Broker or supplier, investment adviser, or investment bank services. The external auditors are prohibited from providing as promoter or underwriter, making investment decisions with respect to the company or elsewhere having discretionary power over the company's investments, or performing a exchange to buy or sell an investment of the business, or having guardianship of investments of the company.
Legal services that could be provided only by someone qualified, admitted or elsewhere qualified to practice regulation in the jurisdiction in which the service is provided.
Expert services within an advocacy capacity unrelated to the audit. This precludes engagements that are designed to cause the exterior audit firm's special knowledge, experience and experience being used to support the audit client's positions in adversarial proceedings. This prohibits the exterior auditors from providing expert opinions or other services to the business or a legal rep of the company for the purpose of advocating the business's passions in litigation, or regulatory or administrative investigations or proceedings. This guideline does not however preclude the company from engaging the exterior auditors to perform inside investigations or fact-finding engagements including forensic work and using the results of this work in subsequently initiated proceedings or investigations.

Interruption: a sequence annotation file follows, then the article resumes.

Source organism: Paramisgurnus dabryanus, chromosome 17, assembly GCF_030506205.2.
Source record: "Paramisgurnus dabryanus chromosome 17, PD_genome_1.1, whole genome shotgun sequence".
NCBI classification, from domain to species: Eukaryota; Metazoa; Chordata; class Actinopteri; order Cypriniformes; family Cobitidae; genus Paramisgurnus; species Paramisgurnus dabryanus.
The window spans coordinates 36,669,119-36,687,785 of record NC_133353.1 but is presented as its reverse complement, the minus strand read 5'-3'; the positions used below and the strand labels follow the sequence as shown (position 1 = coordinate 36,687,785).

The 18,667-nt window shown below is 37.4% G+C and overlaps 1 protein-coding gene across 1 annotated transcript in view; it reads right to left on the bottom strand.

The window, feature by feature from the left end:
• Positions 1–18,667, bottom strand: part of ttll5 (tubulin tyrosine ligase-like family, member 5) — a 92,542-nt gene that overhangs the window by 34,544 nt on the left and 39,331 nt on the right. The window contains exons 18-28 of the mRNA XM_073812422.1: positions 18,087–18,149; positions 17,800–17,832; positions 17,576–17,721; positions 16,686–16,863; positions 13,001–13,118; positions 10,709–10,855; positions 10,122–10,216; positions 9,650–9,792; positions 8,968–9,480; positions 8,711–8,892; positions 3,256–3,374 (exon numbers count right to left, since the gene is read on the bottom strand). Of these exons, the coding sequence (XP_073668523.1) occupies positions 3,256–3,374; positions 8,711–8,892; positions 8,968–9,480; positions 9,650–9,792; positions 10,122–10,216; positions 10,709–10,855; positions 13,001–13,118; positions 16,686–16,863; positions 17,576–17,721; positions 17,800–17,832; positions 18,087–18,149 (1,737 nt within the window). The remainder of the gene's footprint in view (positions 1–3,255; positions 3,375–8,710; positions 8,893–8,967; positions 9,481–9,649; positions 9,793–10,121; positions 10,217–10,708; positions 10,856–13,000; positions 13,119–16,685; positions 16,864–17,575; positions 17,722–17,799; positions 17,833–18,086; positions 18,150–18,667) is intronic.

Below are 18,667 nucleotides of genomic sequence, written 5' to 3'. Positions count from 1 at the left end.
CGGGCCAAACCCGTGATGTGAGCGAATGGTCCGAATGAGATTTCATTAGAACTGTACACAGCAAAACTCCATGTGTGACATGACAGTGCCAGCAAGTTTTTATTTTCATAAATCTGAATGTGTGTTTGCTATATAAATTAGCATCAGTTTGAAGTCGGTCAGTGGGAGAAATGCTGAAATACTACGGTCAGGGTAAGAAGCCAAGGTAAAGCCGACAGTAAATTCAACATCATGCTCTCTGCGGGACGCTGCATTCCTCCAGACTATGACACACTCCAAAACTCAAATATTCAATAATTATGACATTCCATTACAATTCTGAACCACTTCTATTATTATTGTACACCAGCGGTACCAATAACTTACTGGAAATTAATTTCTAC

Any other service that the Audit Committee decides is impermissible.
According to Zulkarnain (2006), in Malaysia, scholars reported that only a tiny number of the shareholders and auditors that participated in their review assumed that NAS provision increased their confidence in auditor independence. Alternatively, Teoh and Lim (1996) discovered that the provision of NAS was positioned as the second most important factor that undermines auditor freedom.
Arrunada (1999) pointed out that joint provision of audit and NAS would reduce overall costs, increases the complex quality of auditing, enhance competition and need not prejudice auditor freedom or the quality of NAS, which would finally increase auditor independence (Goldman and Barlev, 1974). Predicated on the standard group evaluation, Arrunada (1999) showed that cost savings gained from the joint provision of audit and NAS will be transferred to customers as a decrease in price in both marketplaces, and also that the provision of NAS would 'direct result in an upsurge in customer- and firm-specific possessions', where firm-specific resources would 'always have an optimistic effect on freedom'. This discussion is reinforced by Grout et al. (1994), who argued that permitting auditors to execute joint services would reduce auditors' dependence on a single customer and encourage them to diversify as a result.